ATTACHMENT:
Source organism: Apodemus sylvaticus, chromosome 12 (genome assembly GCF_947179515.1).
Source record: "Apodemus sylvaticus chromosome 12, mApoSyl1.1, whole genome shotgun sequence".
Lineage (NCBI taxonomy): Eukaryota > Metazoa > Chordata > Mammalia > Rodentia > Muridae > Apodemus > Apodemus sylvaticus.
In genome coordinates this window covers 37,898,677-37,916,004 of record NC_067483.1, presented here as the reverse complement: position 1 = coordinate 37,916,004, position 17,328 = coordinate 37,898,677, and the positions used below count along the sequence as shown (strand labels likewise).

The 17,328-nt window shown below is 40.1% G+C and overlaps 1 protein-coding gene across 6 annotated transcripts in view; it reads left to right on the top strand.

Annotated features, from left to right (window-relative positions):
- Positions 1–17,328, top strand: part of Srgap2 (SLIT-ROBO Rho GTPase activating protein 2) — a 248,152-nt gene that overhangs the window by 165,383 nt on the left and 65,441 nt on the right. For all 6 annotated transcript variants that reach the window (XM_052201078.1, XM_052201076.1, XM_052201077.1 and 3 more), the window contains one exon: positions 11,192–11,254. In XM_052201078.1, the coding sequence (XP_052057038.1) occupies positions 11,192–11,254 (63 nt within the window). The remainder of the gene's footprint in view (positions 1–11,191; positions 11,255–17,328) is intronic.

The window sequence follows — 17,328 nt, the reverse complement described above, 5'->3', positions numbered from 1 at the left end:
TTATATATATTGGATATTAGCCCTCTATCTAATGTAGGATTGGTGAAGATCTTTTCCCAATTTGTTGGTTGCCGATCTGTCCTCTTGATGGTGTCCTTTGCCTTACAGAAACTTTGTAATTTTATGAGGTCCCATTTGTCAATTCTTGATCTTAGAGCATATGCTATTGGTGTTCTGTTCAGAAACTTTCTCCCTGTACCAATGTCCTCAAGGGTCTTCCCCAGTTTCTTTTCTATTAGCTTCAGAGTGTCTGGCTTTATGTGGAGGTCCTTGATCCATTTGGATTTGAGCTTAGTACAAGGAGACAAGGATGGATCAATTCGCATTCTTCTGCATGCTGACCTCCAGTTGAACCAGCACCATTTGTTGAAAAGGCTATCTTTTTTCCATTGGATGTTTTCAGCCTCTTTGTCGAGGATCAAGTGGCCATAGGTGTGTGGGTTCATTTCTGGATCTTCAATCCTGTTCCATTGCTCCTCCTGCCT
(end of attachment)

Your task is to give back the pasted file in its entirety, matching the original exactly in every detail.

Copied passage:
Source organism: Apodemus sylvaticus, chromosome 12 (genome assembly GCF_947179515.1).
Source record: "Apodemus sylvaticus chromosome 12, mApoSyl1.1, whole genome shotgun sequence".
Lineage (NCBI taxonomy): Eukaryota > Metazoa > Chordata > Mammalia > Rodentia > Muridae > Apodemus > Apodemus sylvaticus.
In genome coordinates this window covers 37,898,677-37,916,004 of record NC_067483.1, presented here as the reverse complement: position 1 = coordinate 37,916,004, position 17,328 = coordinate 37,898,677, and the positions used below count along the sequence as shown (strand labels likewise).

The 17,328-nt window shown below is 40.1% G+C and overlaps 1 protein-coding gene across 6 annotated transcripts in view; it reads left to right on the top strand.

Annotated features, from left to right (window-relative positions):
- Positions 1–17,328, top strand: part of Srgap2 (SLIT-ROBO Rho GTPase activating protein 2) — a 248,152-nt gene that overhangs the window by 165,383 nt on the left and 65,441 nt on the right. For all 6 annotated transcript variants that reach the window (XM_052201078.1, XM_052201076.1, XM_052201077.1 and 3 more), the window contains one exon: positions 11,192–11,254. In XM_052201078.1, the coding sequence (XP_052057038.1) occupies positions 11,192–11,254 (63 nt within the window). The remainder of the gene's footprint in view (positions 1–11,191; positions 11,255–17,328) is intronic.

The window sequence follows — 17,328 nt, the reverse complement described above, 5'->3', positions numbered from 1 at the left end:
TTATATATATTGGATATTAGCCCTCTATCTAATGTAGGATTGGTGAAGATCTTTTCCCAATTTGTTGGTTGCCGATCTGTCCTCTTGATGGTGTCCTTTGCCTTACAGAAACTTTGTAATTTTATGAGGTCCCATTTGTCAATTCTTGATCTTAGAGCATATGCTATTGGTGTTCTGTTCAGAAACTTTCTCCCTGTACCAATGTCCTCAAGGGTCTTCCCCAGTTTCTTTTCTATTAGCTTCAGAGTGTCTGGCTTTATGTGGAGGTCCTTGATCCATTTGGATTTGAGCTTAGTACAAGGAGACAAGGATGGATCAATTCGCATTCTTCTGCATGCTGACCTCCAGTTGAACCAGCACCATTTGTTGAAAAGGCTATCTTTTTTCCATTGGATGTTTTCAGCCTCTTTGTCGAGGATCAAGTGGCCATAGGTGTGTGGGTTCATTTCTGGATCTTCAATCCTGTTCCATTGCTCCTCCTGCCT